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Congressman Joe Cannon, one of the longest-tenured GOP Speakers of the House, attended opening-day ceremonies for the 1915 Panama-California Exposition.

Shown here (left), the Republican from Illinois shares an electriquette with San Diego businessman and civic benefactor John D. Spreckels. The pigeon atop his head was one of a huge ceremonial flock released during the festivities.



Electric cars may not be as futuristic as we thought. With the centennial celebration of the 1915 Panama-California Exposition rounding the corner next year, many surprises are in the works, including the return of “electriquettes.”

As an ancestor of today’s battery-powered golf carts, electriquettes were wicker vehicles that tooled people around the 1915 exposition — at 3 miles per hour — for $1 per ride. Simply charged by two batteries, these two-seaters were such a major hit that they became one of the visual icons of the expo.

With the help of local developer and attorney Sandor Shapery, San Diegans hope to see electriquettes make a comeback in time for next January’s expo kickoff.

“We’re doing modifications now on our prototype, such as framing and electric work, to keep the design as original as possible,” he says. Although his version of electriquettes will be historically accurate and built with the original design in mind, “there will also be a special software that will only allow the vehicle to visit designated zones of the park, kind of like a LoJack,” Sandor says.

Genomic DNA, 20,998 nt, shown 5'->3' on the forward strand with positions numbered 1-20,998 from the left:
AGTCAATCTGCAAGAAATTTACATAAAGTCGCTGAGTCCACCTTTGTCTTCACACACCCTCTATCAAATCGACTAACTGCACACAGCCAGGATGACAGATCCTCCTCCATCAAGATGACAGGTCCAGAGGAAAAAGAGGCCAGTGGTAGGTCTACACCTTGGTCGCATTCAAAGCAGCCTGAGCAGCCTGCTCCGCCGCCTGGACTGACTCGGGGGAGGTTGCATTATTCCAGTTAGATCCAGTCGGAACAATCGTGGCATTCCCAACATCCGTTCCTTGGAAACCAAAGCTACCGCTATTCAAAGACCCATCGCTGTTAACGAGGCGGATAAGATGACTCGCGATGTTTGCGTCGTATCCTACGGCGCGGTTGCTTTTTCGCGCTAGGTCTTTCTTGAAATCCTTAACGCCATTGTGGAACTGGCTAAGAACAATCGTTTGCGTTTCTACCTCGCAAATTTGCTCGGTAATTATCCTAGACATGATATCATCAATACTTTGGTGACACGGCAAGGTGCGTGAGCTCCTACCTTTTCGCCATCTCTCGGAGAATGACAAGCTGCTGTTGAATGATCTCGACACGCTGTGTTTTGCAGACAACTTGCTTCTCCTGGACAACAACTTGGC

A trial run of 25 replicated electriquettes will take place in June. If those trials are successful, Sandor hopes to include the vehicles in activities such as electriquette races. Plans also call for duplicating a 1915 kiosk to serve as the rental venue for the 2015 vehicles. If electriquettes become as popular as they were 100 years ago, perhaps they’ll stick around after the centennial celebration of the expo.

“We’re hoping to keep them longer, but that will be up to the [San Diego] parks and recreation department,” Sandor says. Meanwhile, his prototype is on display at the San Diego History Center in Balboa Park.


By Anna Lee Fleming

Readers-Choice 2014

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When the roots of a eucalyptus tree in my back yard began destroying nearby hardscape, I had to hire someone with a crane to pull it out. I filled the void with an olive tree — transplanted from another spot in the yard. I lack the incentive to brine the olives, so they end up in the green trash. The extent of my knowledge about olive trees has been limited to the watering and trimming needs of the only fruit bearer I grow but don’t harvest.
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